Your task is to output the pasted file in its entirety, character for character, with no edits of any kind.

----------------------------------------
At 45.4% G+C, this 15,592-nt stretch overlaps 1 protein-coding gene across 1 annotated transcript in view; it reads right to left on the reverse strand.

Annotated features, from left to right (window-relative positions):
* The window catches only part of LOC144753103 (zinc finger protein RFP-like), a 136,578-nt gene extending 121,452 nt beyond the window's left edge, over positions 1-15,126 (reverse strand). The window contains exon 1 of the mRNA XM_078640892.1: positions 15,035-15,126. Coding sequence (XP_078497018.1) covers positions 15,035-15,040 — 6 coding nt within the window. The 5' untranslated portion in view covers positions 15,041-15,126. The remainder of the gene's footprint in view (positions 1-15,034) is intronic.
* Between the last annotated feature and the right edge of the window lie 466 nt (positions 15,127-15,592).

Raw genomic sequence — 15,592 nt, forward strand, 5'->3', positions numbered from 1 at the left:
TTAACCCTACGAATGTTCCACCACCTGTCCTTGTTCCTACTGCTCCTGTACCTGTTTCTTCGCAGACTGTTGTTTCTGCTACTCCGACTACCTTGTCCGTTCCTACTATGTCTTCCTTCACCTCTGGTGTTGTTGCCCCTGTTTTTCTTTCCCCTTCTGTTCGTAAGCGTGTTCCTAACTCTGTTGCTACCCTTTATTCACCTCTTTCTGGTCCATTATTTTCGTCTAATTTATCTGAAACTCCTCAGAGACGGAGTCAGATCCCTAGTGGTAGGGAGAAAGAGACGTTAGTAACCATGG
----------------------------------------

At 45.4% G+C, this 15,592-nt stretch overlaps 1 protein-coding gene across 1 annotated transcript in view; it reads right to left on the reverse strand.

Annotated features, from left to right (window-relative positions):
* The window catches only part of LOC144753103 (zinc finger protein RFP-like), a 136,578-nt gene extending 121,452 nt beyond the window's left edge, over positions 1-15,126 (reverse strand). The window contains exon 1 of the mRNA XM_078640892.1: positions 15,035-15,126. Coding sequence (XP_078497018.1) covers positions 15,035-15,040 — 6 coding nt within the window. The 5' untranslated portion in view covers positions 15,041-15,126. The remainder of the gene's footprint in view (positions 1-15,034) is intronic.
* Between the last annotated feature and the right edge of the window lie 466 nt (positions 15,127-15,592).

Raw genomic sequence — 15,592 nt, forward strand, 5'->3', positions numbered from 1 at the left:
TTAACCCTACGAATGTTCCACCACCTGTCCTTGTTCCTACTGCTCCTGTACCTGTTTCTTCGCAGACTGTTGTTTCTGCTACTCCGACTACCTTGTCCGTTCCTACTATGTCTTCCTTCACCTCTGGTGTTGTTGCCCCTGTTTTTCTTTCCCCTTCTGTTCGTAAGCGTGTTCCTAACTCTGTTGCTACCCTTTATTCACCTCTTTCTGGTCCATTATTTTCGTCTAATTTATCTGAAACTCCTCAGAGACGGAGTCAGATCCCTAGTGGTAGGGAGAAAGAGACGTTAGTAACCATGG